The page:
Kenya’s Special Programs minister Esther Murugi says she is satisfied with the government’s response in combating drought and famine, especially in the north of the country.
“Currently, we are feeding 4.4 million Kenyans,” said Murugi. “Northern Kenya had more famine than any other part because they are pastoralists and their animals have perished, so they have no livelihood. But, currently the government is providing food for all vulnerable persons.”
Murugi said Kenya has stepped up efforts to combat the famine, which has affected tens of thousands of its citizens.
“Initially, we used to give them about 2,000 bags of maize per district [but] now we have increased it to 4,000 [bags of maize and] 6,000 bags of beans,” said Murugi. “We are also adding high protein food for malnourished children, lactating mothers and the elderly.”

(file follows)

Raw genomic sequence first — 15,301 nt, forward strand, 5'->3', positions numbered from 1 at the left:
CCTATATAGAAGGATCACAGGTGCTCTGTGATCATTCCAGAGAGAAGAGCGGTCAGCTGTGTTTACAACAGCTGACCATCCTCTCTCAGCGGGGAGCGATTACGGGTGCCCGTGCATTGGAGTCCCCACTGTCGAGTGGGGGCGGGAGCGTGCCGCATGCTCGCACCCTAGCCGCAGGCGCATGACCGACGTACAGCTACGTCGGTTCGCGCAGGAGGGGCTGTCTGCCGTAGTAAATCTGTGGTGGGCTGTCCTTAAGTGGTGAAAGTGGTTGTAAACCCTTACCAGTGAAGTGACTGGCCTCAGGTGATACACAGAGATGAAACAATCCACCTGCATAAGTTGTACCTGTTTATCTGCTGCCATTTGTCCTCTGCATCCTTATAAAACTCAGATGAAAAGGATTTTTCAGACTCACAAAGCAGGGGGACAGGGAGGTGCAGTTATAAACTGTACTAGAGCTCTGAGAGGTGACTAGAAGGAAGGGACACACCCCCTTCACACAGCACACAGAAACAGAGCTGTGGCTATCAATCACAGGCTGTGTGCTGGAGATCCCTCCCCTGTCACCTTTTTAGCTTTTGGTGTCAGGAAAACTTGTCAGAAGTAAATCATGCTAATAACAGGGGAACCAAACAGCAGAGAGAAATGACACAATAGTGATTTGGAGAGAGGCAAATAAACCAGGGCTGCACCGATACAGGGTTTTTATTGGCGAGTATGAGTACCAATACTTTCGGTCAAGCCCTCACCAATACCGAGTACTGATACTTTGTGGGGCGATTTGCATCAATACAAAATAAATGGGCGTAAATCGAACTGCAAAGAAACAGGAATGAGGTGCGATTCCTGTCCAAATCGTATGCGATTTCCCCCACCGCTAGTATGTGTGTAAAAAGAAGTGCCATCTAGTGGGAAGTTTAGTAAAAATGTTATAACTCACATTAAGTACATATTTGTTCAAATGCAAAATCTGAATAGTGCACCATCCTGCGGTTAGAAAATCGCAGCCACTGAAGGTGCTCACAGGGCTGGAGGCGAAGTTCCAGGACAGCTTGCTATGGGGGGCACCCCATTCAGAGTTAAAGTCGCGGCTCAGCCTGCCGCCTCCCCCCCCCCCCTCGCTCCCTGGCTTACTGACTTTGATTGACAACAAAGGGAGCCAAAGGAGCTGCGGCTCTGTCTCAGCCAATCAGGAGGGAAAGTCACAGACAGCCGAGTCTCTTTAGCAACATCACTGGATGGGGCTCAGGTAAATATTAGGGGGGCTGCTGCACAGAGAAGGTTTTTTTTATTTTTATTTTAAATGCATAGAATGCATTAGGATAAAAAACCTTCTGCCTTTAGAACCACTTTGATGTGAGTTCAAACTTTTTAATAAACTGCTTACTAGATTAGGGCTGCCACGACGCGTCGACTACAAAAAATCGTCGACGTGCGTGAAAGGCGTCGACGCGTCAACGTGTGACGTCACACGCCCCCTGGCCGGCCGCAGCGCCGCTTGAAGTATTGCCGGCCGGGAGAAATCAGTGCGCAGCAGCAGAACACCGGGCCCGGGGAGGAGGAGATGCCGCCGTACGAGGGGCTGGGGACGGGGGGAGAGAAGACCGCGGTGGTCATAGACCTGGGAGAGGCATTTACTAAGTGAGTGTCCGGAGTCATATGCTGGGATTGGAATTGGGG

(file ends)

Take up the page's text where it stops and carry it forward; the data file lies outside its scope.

But critics say the administration failed to prepare for a possible drought or famine, despite repeated warnings. Murugi denied the charge.
“We warned even the pastoralists as early as October last year. We advised them to sell their animals before they lose their body weight so that they can have some money… to restock their animals when the weather is good. I think the government is doing as much as it can,” said Murugi.
She said the crisis is challenging the old way of doing things.
“We must change the way we live because pastoralism is no longer viable, and we have to look at other ways of livelihood,” said Murugi. “We also should not depend on rainfall but look at ways of doing irrigation to improve our agriculture.”
She also said Nairobi is working closely with international humanitarian agencies including the World Food Program (WPF) who she said “have been feeding 1.6 million Kenyans.”
Murugi added that her government will continue its efforts to combat the famine despite the criticism.